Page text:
A principal consideration for industrial control networks, where the monitoring and control of real-life processes must often occur quickly and at set times, is the guaranteed maximum communication time from one node to another. If you’re controlling the position of a nuclear reactor coolant valve with a digital network, you need to be able to guarantee that the valve’s network node will receive the proper positioning signals from the control computer at the right times. If not, very bad things could happen!

The ability for a network to guarantee data “throughput” is called determinism. A deterministic network has a guaranteed maximum time delay for data transfer from node to node, whereas a non-deterministic network does not. The preeminent example of a non-deterministic network is Ethernet, where the nodes rely on random time-delay circuits to reset and re-attempt transmission after a collision. Being that a node’s transmission of data could be delayed indefinitely from a long series of re-sets and re-tries after repeated collisions, there is no guarantee that its data will ever get sent out to the network. Realistically though, the odds are so astronomically great that such a thing would happen that it is of little practical concern in a lightly-loaded network.

Another important consideration, especially for industrial control networks, is network fault tolerance: that is, how susceptible is a particular network’s signaling, topology, and/or protocol to failures? We’ve already briefly discussed some of the issues surrounding topology, but protocol impacts reliability just as much. For example, a Master/Slave network, while being extremely deterministic (a good thing for critical controls), is entirely dependent upon the master node to keep everything going (generally a bad thing for critical controls). If the master node fails for any reason, none of the other nodes will be able to transmit any data at all, because they’ll never receive their alloted time slot permissions to do so, and the whole system will fail.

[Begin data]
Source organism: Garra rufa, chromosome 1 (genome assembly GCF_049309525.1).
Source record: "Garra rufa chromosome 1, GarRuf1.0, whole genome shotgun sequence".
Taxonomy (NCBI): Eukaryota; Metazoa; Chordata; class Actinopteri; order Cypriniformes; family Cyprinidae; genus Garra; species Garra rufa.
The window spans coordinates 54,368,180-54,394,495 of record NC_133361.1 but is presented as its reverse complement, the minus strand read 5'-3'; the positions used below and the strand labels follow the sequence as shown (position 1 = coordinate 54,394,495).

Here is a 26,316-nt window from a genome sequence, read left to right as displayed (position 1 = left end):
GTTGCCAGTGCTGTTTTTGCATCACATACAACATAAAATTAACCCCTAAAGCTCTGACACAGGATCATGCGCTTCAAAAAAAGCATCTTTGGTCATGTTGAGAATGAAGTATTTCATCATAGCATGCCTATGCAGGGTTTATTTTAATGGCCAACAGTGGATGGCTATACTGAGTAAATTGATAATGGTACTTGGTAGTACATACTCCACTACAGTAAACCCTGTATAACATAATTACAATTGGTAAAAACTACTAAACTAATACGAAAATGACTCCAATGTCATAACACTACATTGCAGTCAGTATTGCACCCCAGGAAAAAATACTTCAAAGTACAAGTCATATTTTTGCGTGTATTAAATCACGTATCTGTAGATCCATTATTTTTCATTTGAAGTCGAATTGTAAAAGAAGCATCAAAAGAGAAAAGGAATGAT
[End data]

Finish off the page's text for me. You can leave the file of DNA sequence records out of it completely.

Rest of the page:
A similar issue surrounds token-passing systems: what happens if the node holding the token were to fail before passing the token on to the next node? Some token-passing systems address this possibility by having a few designated nodes generate a new token if the network is silent for too long. This works fine if a node holding the token dies, but it causes problems if part of a network falls silent because a cable connection comes undone: the portion of the network that falls silent generates its own token after awhile, and you essentially are left with two smaller networks with one token that’s getting passed around each of them to sustain communication. Trouble occurs, however, if that cable connection gets plugged back in: those two segmented networks are joined in to one again, and now there’s two tokens being passed around one network, resulting in nodes’ transmissions colliding!

There is no “perfect network” for all applications. The task of the engineer and technician is to know the application and know the operations of the network(s) available. Only then can efficient system design and maintenance become a reality.

Published under the terms and conditions of the Design Science License